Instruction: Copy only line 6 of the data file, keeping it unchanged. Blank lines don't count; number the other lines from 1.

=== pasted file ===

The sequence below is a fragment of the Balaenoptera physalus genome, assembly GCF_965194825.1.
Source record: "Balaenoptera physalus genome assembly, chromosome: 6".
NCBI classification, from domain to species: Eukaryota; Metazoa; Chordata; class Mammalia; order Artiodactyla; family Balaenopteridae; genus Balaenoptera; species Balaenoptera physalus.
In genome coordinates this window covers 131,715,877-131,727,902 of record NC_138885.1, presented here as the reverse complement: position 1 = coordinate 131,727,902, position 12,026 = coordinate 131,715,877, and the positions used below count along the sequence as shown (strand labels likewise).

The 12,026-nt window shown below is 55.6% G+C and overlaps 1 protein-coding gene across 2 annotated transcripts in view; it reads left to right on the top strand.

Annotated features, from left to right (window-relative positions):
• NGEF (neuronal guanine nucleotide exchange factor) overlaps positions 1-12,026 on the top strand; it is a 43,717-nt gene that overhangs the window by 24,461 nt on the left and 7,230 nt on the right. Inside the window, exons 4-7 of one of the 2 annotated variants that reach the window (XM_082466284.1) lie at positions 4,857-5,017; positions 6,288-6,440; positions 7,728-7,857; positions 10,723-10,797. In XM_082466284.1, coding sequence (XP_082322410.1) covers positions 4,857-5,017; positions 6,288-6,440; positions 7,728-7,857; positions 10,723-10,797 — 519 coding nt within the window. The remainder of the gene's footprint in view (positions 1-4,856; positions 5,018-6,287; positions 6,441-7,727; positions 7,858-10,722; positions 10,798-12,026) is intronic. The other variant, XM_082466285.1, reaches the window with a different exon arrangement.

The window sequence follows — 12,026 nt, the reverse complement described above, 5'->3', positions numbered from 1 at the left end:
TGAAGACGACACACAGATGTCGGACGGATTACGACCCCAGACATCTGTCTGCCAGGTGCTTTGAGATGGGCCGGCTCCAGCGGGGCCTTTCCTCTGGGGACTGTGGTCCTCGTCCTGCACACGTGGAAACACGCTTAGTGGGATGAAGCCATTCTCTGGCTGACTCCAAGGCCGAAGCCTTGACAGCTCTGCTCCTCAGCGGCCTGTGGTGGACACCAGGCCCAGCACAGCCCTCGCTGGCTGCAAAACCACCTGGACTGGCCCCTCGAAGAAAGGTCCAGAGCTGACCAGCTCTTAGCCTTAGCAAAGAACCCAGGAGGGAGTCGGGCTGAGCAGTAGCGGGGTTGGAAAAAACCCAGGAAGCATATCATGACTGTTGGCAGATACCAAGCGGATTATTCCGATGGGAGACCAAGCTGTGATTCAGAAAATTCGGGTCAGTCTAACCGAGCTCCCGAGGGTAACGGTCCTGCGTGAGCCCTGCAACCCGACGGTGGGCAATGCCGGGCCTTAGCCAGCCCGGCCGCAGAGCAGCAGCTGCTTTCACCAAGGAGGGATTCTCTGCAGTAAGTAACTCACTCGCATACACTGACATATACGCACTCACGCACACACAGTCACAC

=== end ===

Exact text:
Annotated features, from left to right (window-relative positions):